Barrier Free Info

[Facility] Ninna-ji Temple

[Hours] Mar to Nov: 9:00-17:00(Reception ends 16:30 ), Dec to Feb: 9:00-16:30(Reception ends 16:00)*Cherry blossom season: 8:30-17:00
[Hols] Open all year round

  • Equipped with Slopes
  • Unevenness (five or more centimeters)
  • Stairs
Ninna-ji Temple

Ninna-ji Temple

Noted as a cherry blossom spot, this is the head temple of the Omuro School of the Shingon sect. Emperor Koukou started construction of the temple and his successor Emperor Uda completed it in 888. When Emperor Uda retired from the throne, he became head priest at the Ninna-ji Temple. From then on, a succession of Imperial princes took up temple life, leading to the name "omuro gosho" (a reference to the palatial trappings of the temple) being applied to the temple. Set in some 90,000 square meters of grounds, the temple is dotted with halls that are national treasures and important cultural assets. In the southwest section of the grounds there is a magnificent garden and building (Goten). The temple was registered as a World Heritage Site in 1994.
Indeed, so beautiful is Ninna-ji Temple that it attracts many TV and movie crews wishing to use it as a location for their productions. In particular, passageway scenes for the 2010 movie The Lady Shogun and Her Men were filmed here, causing a stir among female visitors because of the popularity of the actress who stars in the movie.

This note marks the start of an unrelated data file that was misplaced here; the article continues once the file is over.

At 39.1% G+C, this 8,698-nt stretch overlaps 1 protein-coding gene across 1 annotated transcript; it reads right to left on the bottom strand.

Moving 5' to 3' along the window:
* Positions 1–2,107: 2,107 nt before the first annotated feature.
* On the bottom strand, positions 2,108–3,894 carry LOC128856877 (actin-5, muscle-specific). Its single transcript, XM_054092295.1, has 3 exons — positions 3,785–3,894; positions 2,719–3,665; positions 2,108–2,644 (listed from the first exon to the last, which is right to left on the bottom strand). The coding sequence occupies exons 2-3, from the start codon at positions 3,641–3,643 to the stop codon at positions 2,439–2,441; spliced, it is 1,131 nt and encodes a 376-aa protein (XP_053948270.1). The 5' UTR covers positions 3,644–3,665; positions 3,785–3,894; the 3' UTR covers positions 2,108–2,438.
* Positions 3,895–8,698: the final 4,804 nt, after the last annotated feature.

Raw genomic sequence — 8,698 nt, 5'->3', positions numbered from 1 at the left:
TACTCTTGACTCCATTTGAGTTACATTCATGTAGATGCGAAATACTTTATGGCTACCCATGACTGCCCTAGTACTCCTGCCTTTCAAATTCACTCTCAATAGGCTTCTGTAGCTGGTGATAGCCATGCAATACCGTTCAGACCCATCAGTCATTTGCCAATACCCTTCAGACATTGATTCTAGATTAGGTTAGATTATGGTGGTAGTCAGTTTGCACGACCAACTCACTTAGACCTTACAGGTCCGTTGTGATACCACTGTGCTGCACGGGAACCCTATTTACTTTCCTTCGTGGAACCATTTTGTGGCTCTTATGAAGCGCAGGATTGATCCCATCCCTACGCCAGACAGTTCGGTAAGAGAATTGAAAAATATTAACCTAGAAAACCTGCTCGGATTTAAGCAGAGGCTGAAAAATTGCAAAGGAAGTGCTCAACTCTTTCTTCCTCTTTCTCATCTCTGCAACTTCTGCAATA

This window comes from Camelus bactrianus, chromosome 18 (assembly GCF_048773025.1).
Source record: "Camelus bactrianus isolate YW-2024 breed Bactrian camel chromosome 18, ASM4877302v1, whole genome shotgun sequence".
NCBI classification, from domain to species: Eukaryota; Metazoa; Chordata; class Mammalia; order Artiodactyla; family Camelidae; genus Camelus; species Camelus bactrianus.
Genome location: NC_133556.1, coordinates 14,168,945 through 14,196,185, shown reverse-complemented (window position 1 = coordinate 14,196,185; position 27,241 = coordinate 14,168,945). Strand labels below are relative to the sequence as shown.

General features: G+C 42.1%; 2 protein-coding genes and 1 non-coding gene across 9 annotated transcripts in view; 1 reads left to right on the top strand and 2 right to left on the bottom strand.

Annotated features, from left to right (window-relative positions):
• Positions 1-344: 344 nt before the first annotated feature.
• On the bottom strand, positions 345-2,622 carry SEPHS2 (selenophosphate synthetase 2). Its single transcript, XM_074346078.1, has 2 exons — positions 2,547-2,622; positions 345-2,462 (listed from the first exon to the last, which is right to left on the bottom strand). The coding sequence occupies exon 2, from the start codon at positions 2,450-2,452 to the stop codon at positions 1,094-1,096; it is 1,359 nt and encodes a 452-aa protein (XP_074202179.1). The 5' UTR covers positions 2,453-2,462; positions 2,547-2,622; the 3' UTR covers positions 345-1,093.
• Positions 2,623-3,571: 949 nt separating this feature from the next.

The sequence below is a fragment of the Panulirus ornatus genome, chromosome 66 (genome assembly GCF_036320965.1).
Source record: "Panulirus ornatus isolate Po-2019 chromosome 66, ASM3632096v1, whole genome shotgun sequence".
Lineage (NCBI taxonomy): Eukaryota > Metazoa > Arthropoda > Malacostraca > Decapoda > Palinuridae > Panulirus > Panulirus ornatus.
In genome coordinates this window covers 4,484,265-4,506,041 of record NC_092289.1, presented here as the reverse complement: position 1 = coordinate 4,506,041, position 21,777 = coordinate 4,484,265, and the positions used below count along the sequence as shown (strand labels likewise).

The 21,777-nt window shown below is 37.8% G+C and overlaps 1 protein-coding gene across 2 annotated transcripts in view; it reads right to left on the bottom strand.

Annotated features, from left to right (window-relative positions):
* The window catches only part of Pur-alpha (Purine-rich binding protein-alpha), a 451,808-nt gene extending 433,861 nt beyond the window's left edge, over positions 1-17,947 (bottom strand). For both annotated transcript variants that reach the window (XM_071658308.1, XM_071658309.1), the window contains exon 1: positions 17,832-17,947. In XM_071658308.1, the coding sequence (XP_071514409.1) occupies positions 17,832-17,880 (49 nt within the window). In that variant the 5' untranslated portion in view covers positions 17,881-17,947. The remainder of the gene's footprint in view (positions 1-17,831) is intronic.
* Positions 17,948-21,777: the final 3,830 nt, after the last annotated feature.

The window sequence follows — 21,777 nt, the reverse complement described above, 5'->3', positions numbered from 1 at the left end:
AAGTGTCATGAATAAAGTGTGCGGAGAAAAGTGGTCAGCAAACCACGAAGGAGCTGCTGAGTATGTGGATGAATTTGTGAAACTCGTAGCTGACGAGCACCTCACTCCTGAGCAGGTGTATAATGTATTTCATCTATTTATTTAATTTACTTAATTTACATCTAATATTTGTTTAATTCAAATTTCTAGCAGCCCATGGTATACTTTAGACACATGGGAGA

To view the Goten building, steps have to be negotiated, so a helper will be necessary. Also, during the spring bloom viewing season, temple staff members are very busy, so the provision of assistance may be difficult. Please contact in advance to find out what is possible. (Month checked: 2019.Jan, )

Location 33 Omuro Ouchi Ukyo-ku,Kyoto, 616-8092
Tel 075-461-1155
Fax 075-464-4070
Access City Bus Omuro Ninnaji Alight and short walk, JR Bus Omuro Ninnaji(For Tsuganoo・Shuzan) Alight and short walk, Randen Omuro-Ninnaji Sta.: Alight and walk 2min
Charges [Discounts for disabled] Disabled person: Free * Must present Disability Card
[Charge] Entry: Grounds are free (cherry blossom season: Adults, Snr High Sch students: ¥500, Elementary Sch & Jnr High Sch students: ¥200)/Goden: Adults, Snr High Sch students: ¥500, Elementary Sch & Jnr High Sch students: ¥300
[Group charge] Entry: Grounds are free (cherry blossom season: Adults, Snr High Sch students: ¥450, Elementary Sch & Jnr High Sch students: 1¥80)/Goden: Adults, Snr High Sch students: ¥450, Elementary Sch & Jnr High Sch students: ¥250
[Parking] 120 cars, 10 buses
[Wheelchair marked parking] None
[Wheelchair friendly toilet] None (however, there are public toilets beside Ninna-ji carpark [the charged one])
[Services] 2 wheelchairs available/Assistance provided by staff/Staff or volunteers provide guided tours/Multi-lingual pamphlet
[Areas where shoes are forbidden] None (please wipe wheelchair tires if you wish to tour the Goden hall)

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Highlights & Barrier Free Info

Kuromon gate